hope someday soon he can argue like the Dad I remember. Smile!


Dear Newsletter:

Re: Your newsletter of Ray.

Next time you see Ray, as soon as you see him, give him a hug.
Hugs are good. They can cure a lot of things; just as a good
laugh & deep sigh can.

Re: Your newsletter of your daughter Amy.

I was deeply touched. I have 21 and 17 year old daughters; I
can certainly relate. You have a lot to be proud of, in your
Amy. I'm sure she'll be a great asset to any hospital or 
company she decides to go to work for.

Thanks again,
Tim Ryan
Cibolo, TX.

Dear Newsletter:

Congratulations to Amy! Isn't it interesting how our lives
affect each other! It was because of my son moving to the
Lubbock area that I discovered Cloudcroft. Thought I was
settled into my retirement years in the Mimbres Valley here
when, helping my son move, we discovered Cloudcroft a little
over 2 years ago. We have since bought land and hope someday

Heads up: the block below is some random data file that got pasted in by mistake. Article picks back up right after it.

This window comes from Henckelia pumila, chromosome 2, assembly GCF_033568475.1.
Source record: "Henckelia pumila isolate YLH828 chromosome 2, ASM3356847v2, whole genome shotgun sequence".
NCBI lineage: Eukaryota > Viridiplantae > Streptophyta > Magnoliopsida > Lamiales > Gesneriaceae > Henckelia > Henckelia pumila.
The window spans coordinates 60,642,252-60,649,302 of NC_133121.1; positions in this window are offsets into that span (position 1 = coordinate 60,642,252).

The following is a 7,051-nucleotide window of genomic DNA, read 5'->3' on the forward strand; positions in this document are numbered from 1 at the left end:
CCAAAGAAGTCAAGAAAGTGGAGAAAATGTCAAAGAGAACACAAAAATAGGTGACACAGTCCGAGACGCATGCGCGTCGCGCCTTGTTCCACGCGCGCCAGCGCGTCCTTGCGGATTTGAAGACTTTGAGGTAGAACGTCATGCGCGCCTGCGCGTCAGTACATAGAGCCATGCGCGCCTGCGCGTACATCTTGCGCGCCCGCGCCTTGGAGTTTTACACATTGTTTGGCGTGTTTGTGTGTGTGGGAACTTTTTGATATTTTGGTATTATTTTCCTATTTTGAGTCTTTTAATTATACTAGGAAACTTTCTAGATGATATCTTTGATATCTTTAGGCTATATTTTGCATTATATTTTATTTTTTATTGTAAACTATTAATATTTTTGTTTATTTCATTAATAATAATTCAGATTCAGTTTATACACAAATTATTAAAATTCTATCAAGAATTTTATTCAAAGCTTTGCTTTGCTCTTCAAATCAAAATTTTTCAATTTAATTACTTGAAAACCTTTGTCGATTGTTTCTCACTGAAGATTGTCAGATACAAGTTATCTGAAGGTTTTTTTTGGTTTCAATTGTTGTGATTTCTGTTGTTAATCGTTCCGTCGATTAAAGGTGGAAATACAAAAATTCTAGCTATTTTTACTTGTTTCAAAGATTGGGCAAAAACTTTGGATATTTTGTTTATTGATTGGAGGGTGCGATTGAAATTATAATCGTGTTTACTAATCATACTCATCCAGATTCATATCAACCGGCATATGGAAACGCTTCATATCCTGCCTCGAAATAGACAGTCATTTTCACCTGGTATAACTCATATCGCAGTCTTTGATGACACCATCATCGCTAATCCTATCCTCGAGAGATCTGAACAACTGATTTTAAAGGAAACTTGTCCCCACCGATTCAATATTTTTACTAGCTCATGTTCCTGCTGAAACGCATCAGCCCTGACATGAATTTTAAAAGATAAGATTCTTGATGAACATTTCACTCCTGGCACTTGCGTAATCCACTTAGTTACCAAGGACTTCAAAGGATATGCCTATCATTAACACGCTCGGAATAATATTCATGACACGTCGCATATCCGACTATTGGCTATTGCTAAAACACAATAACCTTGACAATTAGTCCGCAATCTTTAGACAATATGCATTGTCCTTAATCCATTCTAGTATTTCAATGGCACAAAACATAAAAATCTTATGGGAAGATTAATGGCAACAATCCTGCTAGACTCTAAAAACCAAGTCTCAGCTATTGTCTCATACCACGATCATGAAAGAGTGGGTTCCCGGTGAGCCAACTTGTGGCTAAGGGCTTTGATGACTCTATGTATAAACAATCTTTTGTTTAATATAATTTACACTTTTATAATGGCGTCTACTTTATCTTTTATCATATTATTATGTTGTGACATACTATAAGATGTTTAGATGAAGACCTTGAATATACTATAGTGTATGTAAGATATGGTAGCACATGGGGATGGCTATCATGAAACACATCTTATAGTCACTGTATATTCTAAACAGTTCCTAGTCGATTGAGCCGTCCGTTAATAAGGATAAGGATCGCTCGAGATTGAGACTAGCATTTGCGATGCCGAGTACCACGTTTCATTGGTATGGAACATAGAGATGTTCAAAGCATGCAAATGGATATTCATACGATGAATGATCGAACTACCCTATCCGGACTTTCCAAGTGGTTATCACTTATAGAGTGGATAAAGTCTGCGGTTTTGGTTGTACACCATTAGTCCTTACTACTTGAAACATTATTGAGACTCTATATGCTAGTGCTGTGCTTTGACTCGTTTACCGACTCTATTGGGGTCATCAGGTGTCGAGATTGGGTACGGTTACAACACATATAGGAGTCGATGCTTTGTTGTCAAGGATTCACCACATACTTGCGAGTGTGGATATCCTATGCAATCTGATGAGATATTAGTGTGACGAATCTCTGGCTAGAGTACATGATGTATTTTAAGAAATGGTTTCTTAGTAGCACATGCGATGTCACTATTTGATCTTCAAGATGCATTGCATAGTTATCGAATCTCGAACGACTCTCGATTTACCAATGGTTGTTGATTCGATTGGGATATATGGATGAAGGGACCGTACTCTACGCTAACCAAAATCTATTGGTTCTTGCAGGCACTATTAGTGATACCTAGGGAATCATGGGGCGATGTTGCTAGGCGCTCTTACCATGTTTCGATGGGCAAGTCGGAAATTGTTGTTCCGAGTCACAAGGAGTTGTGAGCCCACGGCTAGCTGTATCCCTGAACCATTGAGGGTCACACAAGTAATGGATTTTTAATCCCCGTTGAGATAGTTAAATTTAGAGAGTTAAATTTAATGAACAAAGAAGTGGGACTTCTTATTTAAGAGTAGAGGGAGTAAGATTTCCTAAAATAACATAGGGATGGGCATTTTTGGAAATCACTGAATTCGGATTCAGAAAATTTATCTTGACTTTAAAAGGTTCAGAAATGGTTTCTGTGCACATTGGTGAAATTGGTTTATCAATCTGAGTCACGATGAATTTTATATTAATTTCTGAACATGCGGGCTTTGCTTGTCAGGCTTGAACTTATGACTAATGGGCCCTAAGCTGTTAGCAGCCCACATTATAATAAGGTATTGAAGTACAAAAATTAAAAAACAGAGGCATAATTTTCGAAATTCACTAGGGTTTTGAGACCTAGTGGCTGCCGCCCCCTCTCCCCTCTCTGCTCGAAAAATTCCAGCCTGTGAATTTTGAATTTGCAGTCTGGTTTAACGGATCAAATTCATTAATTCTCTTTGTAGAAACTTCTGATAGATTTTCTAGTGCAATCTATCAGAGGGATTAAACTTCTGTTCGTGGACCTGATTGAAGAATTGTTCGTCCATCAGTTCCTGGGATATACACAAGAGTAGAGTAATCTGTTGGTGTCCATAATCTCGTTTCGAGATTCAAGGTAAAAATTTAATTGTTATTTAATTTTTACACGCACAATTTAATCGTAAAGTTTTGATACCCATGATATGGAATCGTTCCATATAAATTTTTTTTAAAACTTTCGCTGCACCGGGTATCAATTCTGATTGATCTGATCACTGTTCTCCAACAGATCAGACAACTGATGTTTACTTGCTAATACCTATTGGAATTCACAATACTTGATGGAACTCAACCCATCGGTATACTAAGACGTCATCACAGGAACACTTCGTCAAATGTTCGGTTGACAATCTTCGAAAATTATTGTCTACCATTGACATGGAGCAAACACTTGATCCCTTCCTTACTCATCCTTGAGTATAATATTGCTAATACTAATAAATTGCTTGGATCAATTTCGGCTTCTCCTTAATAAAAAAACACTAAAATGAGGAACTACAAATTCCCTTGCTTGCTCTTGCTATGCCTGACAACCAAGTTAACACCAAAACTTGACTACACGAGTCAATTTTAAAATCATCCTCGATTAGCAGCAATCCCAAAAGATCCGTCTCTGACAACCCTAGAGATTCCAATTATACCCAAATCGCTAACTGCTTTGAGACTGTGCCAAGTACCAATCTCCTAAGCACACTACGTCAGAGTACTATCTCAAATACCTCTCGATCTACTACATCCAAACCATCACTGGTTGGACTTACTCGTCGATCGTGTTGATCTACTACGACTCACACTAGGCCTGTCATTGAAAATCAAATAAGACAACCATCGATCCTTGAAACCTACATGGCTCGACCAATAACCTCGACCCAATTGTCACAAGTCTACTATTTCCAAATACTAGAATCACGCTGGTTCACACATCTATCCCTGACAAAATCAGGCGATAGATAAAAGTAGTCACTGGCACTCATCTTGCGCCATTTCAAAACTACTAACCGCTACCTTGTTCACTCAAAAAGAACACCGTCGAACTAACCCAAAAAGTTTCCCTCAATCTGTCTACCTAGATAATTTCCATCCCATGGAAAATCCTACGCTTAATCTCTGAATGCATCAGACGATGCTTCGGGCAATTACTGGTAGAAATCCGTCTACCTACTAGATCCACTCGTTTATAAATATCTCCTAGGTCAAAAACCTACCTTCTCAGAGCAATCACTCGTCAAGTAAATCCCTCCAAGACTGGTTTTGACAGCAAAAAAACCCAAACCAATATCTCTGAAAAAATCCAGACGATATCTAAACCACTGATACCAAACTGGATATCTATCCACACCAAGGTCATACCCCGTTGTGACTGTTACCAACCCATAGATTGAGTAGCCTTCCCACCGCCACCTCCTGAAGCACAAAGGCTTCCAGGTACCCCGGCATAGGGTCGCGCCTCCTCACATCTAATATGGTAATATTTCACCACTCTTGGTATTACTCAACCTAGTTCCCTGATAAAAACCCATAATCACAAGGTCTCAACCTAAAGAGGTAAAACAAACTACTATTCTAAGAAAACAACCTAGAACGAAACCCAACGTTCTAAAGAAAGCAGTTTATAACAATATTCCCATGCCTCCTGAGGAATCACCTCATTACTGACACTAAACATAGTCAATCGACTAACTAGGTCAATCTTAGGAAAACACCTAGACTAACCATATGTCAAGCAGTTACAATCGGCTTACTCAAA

to live there.

In the meantime, we sure enjoy your newsletter. When we can't
be in Cloudcroft, we really enjoy being tuned in to the weather,

The Richeys

Dear Newsletter:

I've been enjoying your newsletter for about a year now. I
lived in Dell City when I was a little boy (my dad was doing
some flood-prevention surveying for the Soil Conservation
Service for a couple of years), and my wife (native of Tulia)
and I have been hoping to buy a few acres in the Cloudcroft
area in the next couple of years. I teach journalism at Baylor,
and we know a number of people who spend semester breaks and
summers in New Mexico. Really sounds like the good life,
especially when it's about 113 and 94 percent humidity in the
Brazos River basin in August.

I had a weird experience a couple of days ago. This summer, I
had a student in my PR-writing class, Eddy Patterson, who was